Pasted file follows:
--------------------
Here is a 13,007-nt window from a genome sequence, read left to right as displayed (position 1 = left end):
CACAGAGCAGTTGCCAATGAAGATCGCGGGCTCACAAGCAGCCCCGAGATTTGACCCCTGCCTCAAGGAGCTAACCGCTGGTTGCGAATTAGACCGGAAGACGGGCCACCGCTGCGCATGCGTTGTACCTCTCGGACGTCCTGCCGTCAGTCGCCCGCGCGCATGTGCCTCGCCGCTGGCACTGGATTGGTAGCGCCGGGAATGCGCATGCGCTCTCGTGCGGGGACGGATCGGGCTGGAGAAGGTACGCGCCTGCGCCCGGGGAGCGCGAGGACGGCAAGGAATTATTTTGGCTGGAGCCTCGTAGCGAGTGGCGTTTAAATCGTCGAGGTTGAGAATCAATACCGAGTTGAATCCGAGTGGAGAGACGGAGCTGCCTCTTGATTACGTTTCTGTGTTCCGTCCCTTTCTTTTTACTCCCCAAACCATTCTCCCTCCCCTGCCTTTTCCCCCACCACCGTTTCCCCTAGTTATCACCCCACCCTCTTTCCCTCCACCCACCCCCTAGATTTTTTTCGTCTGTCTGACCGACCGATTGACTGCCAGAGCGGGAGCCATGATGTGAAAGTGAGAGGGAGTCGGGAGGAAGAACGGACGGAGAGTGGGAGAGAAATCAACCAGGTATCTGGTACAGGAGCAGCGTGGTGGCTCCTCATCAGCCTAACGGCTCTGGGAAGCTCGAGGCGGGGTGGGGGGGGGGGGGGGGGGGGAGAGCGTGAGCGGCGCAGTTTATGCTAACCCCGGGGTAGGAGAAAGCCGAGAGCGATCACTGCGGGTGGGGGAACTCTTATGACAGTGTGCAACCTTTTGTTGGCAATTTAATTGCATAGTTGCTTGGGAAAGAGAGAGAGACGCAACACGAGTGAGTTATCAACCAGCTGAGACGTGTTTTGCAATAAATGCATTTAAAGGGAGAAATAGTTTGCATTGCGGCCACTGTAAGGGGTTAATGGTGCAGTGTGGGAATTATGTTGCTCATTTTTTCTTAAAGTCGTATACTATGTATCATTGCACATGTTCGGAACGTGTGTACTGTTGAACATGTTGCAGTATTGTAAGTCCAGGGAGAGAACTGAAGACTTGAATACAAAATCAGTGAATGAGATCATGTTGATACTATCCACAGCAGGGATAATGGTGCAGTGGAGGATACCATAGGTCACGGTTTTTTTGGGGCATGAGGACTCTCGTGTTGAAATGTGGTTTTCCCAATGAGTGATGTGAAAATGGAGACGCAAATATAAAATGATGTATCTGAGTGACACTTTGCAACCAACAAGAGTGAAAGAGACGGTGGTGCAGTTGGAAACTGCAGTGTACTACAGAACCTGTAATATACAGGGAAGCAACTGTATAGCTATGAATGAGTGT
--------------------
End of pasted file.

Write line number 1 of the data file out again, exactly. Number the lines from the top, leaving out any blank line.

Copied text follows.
Here is a 13,007-nt window from a genome sequence, read left to right as displayed (position 1 = left end):